T.I. Teren1, S.S. Goroshko2, I.M Perkatyuk2, E.V. Graf2

          1 Department of Oncology, Ivano-Frankivsk National Medical University 2 Chemotherapy department, Public Institution «Carpathian Clinical Oncological Center», e-mail: This email address is being protected from spambots. You need JavaScript enabled to view it.



Abstract. In recent years, definition of some genetical abnormalities has become an important predictor of malignant cerebral neoplasmes: astrocytomas, olygodendroglyomas, mixed glyomas and glyoblastomas. Consequently, these abnormalities can be followed at treatment. Modern researches direct to scrutinity of moleculary and genetical mechanismes, and permit to educe essential divergencies of histologically identical neoplasmes. Тhese divergencies have prognostic sense and are recommended by clinical protocols for treatment of malignant cerebral neoplasmes. There are included criteria, such as availability (MGMT), deletion 1q/19q, mutation IDH1/IDH2.

Timely conducted diagnosis and optimally reasonable comlex treatment allow achieving survival patients with astrocytomas І-ІІ stage. 2-20 years, with astrocytomas ІІІ stage 1-8 years, with glyoblastomas 1-5 years, with olygodendrocytomas 3-15 years.

The standard-of-care treatment for high-grade malignant glioma is a combination of surgery, radiation therapy, and oral chemotherapy with or without implantation of the Gliadel wafer in the tumor cavity during surgery. Radiation therapy starts a few weeks after surgery and takes place 5 days per week for 6 weeks. Concomitant treatment with the chemotherapeutic agent Temodar (the generic name is temozolomide) starts at the same time as radiation therapy. The standard-of-care treatment for high-grade glioma is also called the “Stupp” protocol, named after Roger Stupp, MD, the lead investigator of the randomized controlled trial of the treatment, which was organized by the European Organisation for Research and Treatment Cancer (EORTC) and the National Cancer Institute of Canada (NCIC) Clinical Trials Group. This study found that the addition of oral Temodar chemotherapy to surgery and radiotherapy significantly improved outcomes in patients with GBM. After the 6-week course of radiation therapy and Temodar is completed, treatment with Temodar continues (referred to as “adjuvant therapy” from that point forward). For patients with glioblastoma multiforme (GBM), Temodar is approved by the FDA for six 28-day cycles of adjuvant therapy, with the drug administered on days 1 to 5 of each 28-day cycle. In practice, Temodar is given until it either stops working or is no longer needed, as determined by a lack of tumor growth for a few months as seen by different imaging scans.

Similarly, for the precise FDA indication of “recurrent glioblastoma multiforme,” the Gliadel wafer and Avastin have been approved. Avastin binds to a protein called vascular endothelial growth factor (VEGF). This may prevent the growth of new blood vessels that tumors need to grow. It is a type of antiangiogenesis agent and a type of monoclonal antibody.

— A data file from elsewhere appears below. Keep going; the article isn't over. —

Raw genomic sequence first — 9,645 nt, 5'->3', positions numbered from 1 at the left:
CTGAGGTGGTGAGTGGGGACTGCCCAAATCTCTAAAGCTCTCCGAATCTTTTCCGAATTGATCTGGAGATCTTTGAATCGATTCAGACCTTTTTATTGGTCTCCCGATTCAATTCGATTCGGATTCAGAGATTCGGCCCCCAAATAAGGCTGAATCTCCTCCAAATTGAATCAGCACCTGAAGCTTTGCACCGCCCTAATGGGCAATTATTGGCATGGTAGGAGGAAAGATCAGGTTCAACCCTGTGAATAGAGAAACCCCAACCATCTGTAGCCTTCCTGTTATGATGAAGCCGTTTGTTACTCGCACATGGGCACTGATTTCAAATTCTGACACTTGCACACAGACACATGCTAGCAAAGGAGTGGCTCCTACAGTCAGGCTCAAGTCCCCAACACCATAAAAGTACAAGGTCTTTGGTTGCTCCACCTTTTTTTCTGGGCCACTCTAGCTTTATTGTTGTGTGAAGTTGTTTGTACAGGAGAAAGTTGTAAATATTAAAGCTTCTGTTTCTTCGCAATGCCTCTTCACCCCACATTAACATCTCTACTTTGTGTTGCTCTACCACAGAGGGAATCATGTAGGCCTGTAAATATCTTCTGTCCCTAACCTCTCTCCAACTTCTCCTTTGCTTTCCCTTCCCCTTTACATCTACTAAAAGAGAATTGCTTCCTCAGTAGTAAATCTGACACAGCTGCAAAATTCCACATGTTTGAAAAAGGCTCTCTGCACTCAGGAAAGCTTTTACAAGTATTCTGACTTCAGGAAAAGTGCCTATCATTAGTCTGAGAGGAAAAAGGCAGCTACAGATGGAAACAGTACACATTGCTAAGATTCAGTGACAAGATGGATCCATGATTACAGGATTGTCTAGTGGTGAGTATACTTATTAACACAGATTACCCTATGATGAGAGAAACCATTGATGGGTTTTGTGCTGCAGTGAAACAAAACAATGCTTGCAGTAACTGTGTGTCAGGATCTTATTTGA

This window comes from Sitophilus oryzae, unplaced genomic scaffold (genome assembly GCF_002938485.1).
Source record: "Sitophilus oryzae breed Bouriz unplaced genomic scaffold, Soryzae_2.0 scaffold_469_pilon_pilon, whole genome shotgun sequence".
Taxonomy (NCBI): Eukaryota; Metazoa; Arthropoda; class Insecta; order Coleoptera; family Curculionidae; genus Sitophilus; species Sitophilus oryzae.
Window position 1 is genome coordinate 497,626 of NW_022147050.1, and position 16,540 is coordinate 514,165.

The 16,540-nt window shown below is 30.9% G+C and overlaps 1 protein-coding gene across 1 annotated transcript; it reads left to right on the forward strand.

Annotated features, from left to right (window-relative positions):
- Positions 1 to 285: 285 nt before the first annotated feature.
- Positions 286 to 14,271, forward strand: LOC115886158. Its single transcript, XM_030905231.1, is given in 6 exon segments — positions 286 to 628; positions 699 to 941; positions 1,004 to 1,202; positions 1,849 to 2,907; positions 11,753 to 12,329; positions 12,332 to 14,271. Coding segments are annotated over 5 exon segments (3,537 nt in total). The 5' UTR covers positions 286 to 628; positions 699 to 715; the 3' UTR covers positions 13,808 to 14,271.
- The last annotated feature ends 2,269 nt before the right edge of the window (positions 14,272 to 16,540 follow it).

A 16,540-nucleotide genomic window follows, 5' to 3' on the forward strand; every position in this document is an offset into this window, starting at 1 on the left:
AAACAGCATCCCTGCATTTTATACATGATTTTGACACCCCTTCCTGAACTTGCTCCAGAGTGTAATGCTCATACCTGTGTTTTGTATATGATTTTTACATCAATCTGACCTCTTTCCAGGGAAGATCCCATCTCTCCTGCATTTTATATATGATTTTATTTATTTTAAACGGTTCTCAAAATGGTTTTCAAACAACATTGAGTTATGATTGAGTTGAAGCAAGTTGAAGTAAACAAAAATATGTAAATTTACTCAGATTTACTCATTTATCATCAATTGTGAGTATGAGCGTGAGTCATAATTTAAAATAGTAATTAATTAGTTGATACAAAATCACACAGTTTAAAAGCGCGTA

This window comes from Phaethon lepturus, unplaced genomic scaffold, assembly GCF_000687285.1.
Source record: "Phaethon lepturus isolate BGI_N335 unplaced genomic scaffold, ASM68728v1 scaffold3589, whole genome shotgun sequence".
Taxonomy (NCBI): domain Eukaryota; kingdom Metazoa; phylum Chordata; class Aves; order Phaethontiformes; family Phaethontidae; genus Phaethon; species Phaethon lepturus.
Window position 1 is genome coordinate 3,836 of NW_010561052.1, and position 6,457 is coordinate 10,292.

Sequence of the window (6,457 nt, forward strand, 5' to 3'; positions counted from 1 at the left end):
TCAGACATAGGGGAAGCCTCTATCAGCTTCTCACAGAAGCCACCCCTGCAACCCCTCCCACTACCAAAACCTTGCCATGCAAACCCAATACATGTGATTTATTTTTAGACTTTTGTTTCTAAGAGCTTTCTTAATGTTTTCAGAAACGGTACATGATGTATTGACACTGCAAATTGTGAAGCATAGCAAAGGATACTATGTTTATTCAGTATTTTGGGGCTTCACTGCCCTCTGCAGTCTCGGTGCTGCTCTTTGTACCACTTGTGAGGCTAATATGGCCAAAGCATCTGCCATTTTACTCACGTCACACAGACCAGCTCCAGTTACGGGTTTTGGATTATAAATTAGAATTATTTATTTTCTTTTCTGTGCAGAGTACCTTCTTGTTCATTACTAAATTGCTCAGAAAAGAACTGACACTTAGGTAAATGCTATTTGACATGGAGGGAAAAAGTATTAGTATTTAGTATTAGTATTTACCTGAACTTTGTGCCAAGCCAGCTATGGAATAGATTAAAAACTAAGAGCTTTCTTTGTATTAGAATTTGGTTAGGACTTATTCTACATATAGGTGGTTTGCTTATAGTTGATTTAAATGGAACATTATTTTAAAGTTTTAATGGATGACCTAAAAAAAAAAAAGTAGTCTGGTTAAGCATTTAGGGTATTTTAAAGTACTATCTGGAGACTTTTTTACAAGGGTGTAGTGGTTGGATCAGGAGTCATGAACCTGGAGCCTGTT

It is the standard-of-care chemotherapeutic agent for the treatment of newly diagnosed brain tumors, and it is approved by the FDA specifically for that use. PCV is a combination of the three chemotherapeutic drugs procarbazine, CCNU, and vincristine. Delivered in part orally and in part intravenously.

It is now a second-line treatment for when Temodar does not work, but it is sometimes used as a first-line treatment for oligodendroglioma. A test is available to tell whether an oligodendroglioma will be sensitive to PCV.

Brain Tumor Guide is for the Newly Diagnosed to spread the infection. With ingestion of the Toca FC antibiotic, the process starts over again and is repeated until the entire tumor has potentially gone. Toca-511 gene therapy is still in clinical trials. Immunotherapy including vaccines, is one of the greatest areas of research for brain tumors. A large number of different immunotherapy clinical trials for brain tumors are performed currently. Immunotherapy is the treatment of disease by enhancing the body’s immune system response to a pathogen. There are two main types of vaccine approaches:

Personalized vaccines. Personalized vaccines require a tumor specimen be sent to a laboratory to identify tumor-specific antigens (proteins) on the surface of the tumor cells. Specific tumor antigens are combined with patient dendritic cells - a type of immune cell found in tissue - to form a personalized vaccine. These antigens stimulate an immune response, activating killer T immune cells to destroy the tumor. Results from a phase I clinical trial of the personalized cancer vaccine DC Vax®-L found that patients with GBM receiving a personalized vaccine survive more than twice as long patients receiving just standard-of-care treatment. Please note: If you are interested in treatment with a personalized vaccine, you must make arrangements before surgery to have the vaccine made or to have frozen tissue stored so that you can have the vaccine made later.

Conclusions. Radiation therapy can cause vascular injury and increase the risk of stroke. Unfortunately, stroke is fairly common among long-term survivors of brain tumors and can be either completely asymptomatic or completely devastating, depending on the location. Stroke risk can be reduced in some patients with diet, aspirin, and other preventive measures. Another long-term side effect of radiation therapy is cognitive loss, which varies with the dose of radiation and the volume and location radiated. Cognitive loss is nearly universal with whole brain radiation.


Keywords: malignant cerebral neoplasmes, prognostic factors, morbidity, chemotherapeutic treatment.


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